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May 26, 2015 | 09:00 GMT

6 mins read

Studying the Kremlin in Soviet Times

The art of Kremlinology involves watching hundreds of seemingly unconnected events and pieces move while attempting to draw common threads into a narrative. These relationships and the struggles between them reflected the power and stability of the leader of the Soviet Union, the power and distribution of assets of Russia's most influential institutions, and the overall strength of the state.

Winston Churchill once said, "Kremlin political intrigues are comparable to a bulldog fight under a rug. An outsider only hears the growling, and when he sees the bones fly out from beneath it is obvious who won." It is true that studying the Kremlin's internal struggles is more an art than a science. Stratfor uses systematic approaches in much of its work, though the art of Kremlinology involves watching hundreds of seemingly unconnected events and pieces move while attempting to draw common threads into a narrative. It is an imperfect art but an important one nonetheless, and it is back in demand now that the Kremlin is facing multiple crises. 

Soviet-era Kremlinology was akin to sifting through mounds of pine needles before stepping back to see the whole forest. Kremlinologists studied every meeting to see who participated, looked at published photos to see who stood next to whom, and took note of who attended social events, such as the Bolshoi Ballet, to see which box each member of the elite sat in. Certain factions used various media outlets to publish formal agendas, gossip, slander and disinformation. The Communist Party used Pravda; the Soviet military used Red Star.

Through these varying levels of hints and information, a Kremlinologist could make sense of the ever changing web of alliances, rivals and influencers. These relationships and the struggles between them reflected the power and stability of the leader of the Soviet Union, the power and distribution of assets of Russia's most influential institutions, and the overall strength of the state. The difficulty for outside observers lay in the fact that changes in these relationships and balances of power mostly took place in secret.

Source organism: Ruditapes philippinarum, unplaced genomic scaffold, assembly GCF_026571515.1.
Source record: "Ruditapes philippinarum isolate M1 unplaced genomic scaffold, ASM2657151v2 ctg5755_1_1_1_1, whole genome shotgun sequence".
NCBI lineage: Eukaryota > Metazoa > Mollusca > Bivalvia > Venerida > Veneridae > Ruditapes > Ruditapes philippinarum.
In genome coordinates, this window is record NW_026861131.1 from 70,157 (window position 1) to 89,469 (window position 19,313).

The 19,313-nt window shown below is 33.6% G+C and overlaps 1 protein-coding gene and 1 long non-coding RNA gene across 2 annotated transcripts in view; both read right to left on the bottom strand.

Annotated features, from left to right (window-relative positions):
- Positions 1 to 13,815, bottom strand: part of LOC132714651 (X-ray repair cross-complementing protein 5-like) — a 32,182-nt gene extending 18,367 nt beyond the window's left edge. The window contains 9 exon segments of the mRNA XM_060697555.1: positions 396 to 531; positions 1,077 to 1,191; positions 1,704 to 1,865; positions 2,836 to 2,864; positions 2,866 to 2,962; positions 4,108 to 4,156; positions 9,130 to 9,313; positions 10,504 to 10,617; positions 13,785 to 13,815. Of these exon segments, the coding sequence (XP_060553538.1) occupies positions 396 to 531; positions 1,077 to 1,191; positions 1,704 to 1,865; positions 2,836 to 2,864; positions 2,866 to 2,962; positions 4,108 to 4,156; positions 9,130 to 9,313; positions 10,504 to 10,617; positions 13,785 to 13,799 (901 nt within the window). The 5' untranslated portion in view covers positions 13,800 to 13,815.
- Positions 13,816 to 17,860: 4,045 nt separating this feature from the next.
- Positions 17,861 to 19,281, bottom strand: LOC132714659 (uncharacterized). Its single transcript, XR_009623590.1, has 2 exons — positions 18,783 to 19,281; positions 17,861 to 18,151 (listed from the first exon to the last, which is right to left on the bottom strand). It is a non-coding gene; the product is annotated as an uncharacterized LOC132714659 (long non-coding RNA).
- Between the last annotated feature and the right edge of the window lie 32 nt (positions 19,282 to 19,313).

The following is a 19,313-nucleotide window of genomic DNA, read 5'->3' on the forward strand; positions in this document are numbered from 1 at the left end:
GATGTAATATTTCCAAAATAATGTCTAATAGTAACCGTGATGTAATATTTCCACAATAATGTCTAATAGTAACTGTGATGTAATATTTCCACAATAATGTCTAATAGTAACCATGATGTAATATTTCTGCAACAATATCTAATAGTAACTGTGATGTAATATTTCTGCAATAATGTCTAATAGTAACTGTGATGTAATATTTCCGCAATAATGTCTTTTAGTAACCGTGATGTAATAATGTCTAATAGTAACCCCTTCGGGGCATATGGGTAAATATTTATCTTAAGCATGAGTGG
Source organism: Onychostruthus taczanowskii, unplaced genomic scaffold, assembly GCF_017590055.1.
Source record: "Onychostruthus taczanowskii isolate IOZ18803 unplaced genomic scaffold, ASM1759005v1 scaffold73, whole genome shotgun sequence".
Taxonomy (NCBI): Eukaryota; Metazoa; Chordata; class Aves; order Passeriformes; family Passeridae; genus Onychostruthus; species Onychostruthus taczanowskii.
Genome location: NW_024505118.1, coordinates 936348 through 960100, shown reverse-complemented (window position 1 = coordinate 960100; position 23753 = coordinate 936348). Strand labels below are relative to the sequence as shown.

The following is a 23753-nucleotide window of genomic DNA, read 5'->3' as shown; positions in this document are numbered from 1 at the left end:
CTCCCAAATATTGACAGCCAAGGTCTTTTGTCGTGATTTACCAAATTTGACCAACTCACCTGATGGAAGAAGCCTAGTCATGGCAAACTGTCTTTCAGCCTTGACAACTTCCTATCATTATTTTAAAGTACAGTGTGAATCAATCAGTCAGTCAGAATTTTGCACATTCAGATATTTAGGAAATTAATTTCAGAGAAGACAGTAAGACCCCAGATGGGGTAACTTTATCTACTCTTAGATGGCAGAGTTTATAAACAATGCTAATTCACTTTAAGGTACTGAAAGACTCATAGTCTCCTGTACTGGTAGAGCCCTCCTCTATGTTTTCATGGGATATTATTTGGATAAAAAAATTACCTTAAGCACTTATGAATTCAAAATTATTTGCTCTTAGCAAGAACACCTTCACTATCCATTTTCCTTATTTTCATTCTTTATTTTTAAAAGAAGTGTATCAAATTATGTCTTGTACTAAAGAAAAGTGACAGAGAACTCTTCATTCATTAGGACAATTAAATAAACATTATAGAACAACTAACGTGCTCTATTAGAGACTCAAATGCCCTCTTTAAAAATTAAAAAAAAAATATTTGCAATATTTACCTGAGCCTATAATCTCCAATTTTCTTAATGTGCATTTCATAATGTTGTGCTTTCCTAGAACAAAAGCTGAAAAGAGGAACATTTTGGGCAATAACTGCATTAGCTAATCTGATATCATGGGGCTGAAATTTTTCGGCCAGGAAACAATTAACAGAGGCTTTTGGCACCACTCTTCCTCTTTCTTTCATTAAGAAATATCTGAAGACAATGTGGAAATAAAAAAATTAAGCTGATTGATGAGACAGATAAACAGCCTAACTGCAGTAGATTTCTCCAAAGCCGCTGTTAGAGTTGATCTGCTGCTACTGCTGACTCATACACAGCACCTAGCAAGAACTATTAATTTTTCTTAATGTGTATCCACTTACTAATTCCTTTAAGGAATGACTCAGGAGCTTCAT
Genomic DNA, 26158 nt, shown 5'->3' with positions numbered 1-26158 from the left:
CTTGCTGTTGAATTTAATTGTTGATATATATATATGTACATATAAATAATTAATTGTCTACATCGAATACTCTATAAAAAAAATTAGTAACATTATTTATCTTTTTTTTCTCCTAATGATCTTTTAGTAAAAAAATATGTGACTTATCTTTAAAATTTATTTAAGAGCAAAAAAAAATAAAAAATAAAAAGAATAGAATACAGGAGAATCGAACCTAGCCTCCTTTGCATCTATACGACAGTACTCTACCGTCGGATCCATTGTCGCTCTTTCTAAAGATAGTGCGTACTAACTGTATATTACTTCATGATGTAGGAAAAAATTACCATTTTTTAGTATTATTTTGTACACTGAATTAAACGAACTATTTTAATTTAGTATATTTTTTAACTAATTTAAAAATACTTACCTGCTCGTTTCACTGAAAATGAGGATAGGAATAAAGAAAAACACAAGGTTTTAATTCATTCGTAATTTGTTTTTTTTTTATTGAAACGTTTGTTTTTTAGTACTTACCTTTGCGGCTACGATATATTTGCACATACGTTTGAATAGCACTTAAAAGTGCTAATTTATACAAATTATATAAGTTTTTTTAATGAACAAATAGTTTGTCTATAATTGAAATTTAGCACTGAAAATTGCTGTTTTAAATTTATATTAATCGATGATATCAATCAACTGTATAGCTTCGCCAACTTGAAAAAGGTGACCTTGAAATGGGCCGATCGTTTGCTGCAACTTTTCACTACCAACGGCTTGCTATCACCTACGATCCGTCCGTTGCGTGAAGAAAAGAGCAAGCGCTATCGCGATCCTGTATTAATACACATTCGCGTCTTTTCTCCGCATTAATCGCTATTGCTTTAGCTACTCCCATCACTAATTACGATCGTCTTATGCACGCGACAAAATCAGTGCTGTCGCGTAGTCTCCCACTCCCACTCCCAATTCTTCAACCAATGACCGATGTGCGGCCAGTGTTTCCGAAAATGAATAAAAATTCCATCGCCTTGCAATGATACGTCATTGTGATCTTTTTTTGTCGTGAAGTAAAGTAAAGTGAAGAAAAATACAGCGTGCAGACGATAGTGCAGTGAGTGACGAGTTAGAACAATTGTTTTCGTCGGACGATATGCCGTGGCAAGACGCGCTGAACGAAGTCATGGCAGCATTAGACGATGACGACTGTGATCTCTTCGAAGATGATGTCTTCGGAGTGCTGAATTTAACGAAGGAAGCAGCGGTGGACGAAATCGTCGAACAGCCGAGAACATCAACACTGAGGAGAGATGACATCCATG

After Josef Stalin's death, a power struggle took shape among members of the Kremlin elite. The fight lasted five years, until Nikita Khrushchev managed to purge his opponents. During the struggle, alliances and clans among the elite constantly shifted between personalities, control of assets and levels of power. For example, in the months after Stalin's death, Khrushchev aligned with the head of the secret police, Lavrenti Beria, to oust Communist Party leader Georgy Malenkov. Three months later, Khrushchev teamed up with Malenkov to remove Beria.

At the time, it was inconceivable to outside observers that anyone other than the deceased Stalin could take down Beria. He was, after all, in charge of the most powerful organization in the Soviet Union: the NKVD, which later evolved into the KGB and today's FSB. Malenkov and Khrushchev, who believed Beria would take them down eventually, were careful in their plan, understanding that Beria had eyes and ears in every dark corner. The men knew the only way to take Beria out of the picture was with the support of the Soviet military. They spread rumors that he was a U.S. agent and organized a swift confrontation by calling him to a presidium meeting, where they laid all his transgressions before him while the military waited in the wings to arrest him.